Casefile Clues

17 January 2013

Retrouve in 1942

When searching old newspapers, particularly for stories that may have made the wire services, one should not ignore entries in foreign languages.

Date: Friday, May 22, 1942  

Paper: Justice de Biddeford (Biddeford, ME)--obtained on Genealogybank.com.  

Google Translate (combined with my paraphrasing of Google Translate's translation) indicates the caption indicates the mother of Henry Fecht of Chicago appears with her son, a sailor, that Uncle Sam had declared dead.

I almost ignored the French result--this family was not French and not live in Maine. However, news of Fecht's survival and his mother's unwillingness to admit he was deceased, made several newspapers at the time.

Only one little problem.

The "recovered sailor" was James Fecht. His mother was the wife of Henry Fecht, of Chicago, which is where the Fecht family had lived for some time before the war. Those little words like "mother" and "wife" can get confused. We've written about James before. There seems little doubt that the caption in the newspaper is simply incorrect. It seems highly unlikely that two "missing" soldiers in the South Pacific from Chicago with the last name of Fecht were found at the same time. It never hurts to double check a reference and the researcher is well advised to always keep in mind that a source could be wrong in one or more detail.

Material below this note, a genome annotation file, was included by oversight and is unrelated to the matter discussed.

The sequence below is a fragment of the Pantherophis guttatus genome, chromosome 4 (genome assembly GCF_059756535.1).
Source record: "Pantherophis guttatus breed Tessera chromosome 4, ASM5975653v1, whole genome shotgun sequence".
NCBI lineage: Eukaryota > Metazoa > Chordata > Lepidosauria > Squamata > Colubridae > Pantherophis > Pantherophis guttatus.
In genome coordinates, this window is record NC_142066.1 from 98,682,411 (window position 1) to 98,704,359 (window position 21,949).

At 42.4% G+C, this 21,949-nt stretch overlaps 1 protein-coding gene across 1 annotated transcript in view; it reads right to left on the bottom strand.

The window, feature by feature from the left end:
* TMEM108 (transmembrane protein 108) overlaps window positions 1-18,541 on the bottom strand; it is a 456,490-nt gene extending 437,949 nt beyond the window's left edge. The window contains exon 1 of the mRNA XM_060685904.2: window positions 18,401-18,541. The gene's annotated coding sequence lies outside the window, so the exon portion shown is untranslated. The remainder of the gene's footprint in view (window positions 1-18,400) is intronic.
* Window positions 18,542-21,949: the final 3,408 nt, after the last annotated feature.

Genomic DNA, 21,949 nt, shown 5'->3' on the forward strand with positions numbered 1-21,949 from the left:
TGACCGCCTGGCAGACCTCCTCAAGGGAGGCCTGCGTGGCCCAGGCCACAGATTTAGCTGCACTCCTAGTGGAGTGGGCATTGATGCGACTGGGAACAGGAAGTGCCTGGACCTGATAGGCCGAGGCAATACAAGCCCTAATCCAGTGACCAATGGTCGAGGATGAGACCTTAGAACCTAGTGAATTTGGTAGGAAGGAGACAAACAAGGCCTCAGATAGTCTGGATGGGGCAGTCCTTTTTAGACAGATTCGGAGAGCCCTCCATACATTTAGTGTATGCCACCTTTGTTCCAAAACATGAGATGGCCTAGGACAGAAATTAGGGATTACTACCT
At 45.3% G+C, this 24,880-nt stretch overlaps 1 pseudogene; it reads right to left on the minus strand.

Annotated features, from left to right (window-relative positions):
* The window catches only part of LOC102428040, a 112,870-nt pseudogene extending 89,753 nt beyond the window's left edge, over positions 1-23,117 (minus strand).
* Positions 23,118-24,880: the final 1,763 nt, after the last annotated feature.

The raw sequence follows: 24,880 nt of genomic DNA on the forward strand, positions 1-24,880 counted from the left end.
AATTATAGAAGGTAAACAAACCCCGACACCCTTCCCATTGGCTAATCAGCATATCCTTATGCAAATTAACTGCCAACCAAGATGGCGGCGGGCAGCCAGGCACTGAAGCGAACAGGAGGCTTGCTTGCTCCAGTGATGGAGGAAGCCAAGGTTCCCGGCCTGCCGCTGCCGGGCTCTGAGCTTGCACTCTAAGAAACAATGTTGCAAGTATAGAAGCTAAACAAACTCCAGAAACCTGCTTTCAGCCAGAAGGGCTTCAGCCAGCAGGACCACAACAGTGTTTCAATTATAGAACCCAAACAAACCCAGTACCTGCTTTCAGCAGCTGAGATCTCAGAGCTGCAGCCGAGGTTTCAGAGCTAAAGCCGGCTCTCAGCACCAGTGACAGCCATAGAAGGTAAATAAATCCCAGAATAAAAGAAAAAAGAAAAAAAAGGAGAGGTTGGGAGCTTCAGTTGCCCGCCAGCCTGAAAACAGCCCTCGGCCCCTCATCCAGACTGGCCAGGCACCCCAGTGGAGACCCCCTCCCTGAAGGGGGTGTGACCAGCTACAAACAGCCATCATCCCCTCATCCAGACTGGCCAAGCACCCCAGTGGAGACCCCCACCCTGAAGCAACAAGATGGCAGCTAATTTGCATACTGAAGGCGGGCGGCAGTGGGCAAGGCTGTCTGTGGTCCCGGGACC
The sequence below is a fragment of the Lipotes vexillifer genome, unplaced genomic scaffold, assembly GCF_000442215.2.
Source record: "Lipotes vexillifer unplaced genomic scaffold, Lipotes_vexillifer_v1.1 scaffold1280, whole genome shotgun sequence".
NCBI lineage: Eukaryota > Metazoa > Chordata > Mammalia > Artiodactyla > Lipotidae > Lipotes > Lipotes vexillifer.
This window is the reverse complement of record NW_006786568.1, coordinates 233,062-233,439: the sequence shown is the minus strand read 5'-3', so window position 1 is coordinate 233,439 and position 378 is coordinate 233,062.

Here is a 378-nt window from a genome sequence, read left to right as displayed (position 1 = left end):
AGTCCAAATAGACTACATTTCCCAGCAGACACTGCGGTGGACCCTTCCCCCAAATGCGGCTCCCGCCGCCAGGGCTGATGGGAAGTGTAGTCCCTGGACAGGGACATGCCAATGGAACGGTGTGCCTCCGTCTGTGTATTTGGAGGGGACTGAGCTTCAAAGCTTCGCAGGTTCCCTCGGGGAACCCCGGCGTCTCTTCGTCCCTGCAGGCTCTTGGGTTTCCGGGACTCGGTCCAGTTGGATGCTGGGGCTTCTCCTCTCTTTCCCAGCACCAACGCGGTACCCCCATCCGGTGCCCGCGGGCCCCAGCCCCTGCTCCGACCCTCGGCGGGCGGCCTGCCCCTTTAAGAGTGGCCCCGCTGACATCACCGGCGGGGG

We've found an even nicer picture of James and his mother in another newspaper that we're hoping to use in a future post.

Going Forward


In further attempts to locate more on this incident, we are going to search for Chicago area newspapers, which may have included more detailed articles about the incident. I'm also going to see if there was any mention of this incident in newspapers from Hancock County, Illinois--where James' parents were originally from.